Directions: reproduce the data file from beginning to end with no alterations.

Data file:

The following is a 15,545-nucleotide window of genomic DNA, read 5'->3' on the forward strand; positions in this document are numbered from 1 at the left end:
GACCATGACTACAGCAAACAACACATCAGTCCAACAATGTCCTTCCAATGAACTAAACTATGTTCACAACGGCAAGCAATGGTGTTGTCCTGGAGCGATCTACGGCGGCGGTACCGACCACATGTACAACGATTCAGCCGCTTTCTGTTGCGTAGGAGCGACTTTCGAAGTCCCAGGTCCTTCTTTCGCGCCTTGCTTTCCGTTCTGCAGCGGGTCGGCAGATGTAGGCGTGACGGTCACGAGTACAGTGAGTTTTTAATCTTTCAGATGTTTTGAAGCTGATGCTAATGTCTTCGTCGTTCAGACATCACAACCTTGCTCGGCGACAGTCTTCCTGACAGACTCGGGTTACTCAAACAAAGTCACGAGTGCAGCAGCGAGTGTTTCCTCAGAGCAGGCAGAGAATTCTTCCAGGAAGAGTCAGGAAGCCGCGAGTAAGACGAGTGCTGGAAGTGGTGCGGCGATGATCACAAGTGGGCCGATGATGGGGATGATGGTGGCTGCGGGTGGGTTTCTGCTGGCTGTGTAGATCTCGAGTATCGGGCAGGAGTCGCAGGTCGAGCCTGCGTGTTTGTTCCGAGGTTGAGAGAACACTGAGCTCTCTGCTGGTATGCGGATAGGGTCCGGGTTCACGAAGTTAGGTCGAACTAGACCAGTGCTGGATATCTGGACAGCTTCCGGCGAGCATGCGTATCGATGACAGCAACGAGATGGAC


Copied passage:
The following is a 15,545-nucleotide window of genomic DNA, read 5'->3' on the forward strand; positions in this document are numbered from 1 at the left end:
GACCATGACTACAGCAAACAACACATCAGTCCAACAATGTCCTTCCAATGAACTAAACTATGTTCACAACGGCAAGCAATGGTGTTGTCCTGGAGCGATCTACGGCGGCGGTACCGACCACATGTACAACGATTCAGCCGCTTTCTGTTGCGTAGGAGCGACTTTCGAAGTCCCAGGTCCTTCTTTCGCGCCTTGCTTTCCGTTCTGCAGCGGGTCGGCAGATGTAGGCGTGACGGTCACGAGTACAGTGAGTTTTTAATCTTTCAGATGTTTTGAAGCTGATGCTAATGTCTTCGTCGTTCAGACATCACAACCTTGCTCGGCGACAGTCTTCCTGACAGACTCGGGTTACTCAAACAAAGTCACGAGTGCAGCAGCGAGTGTTTCCTCAGAGCAGGCAGAGAATTCTTCCAGGAAGAGTCAGGAAGCCGCGAGTAAGACGAGTGCTGGAAGTGGTGCGGCGATGATCACAAGTGGGCCGATGATGGGGATGATGGTGGCTGCGGGTGGGTTTCTGCTGGCTGTGTAGATCTCGAGTATCGGGCAGGAGTCGCAGGTCGAGCCTGCGTGTTTGTTCCGAGGTTGAGAGAACACTGAGCTCTCTGCTGGTATGCGGATAGGGTCCGGGTTCACGAAGTTAGGTCGAACTAGACCAGTGCTGGATATCTGGACAGCTTCCGGCGAGCATGCGTATCGATGACAGCAACGAGATGGAC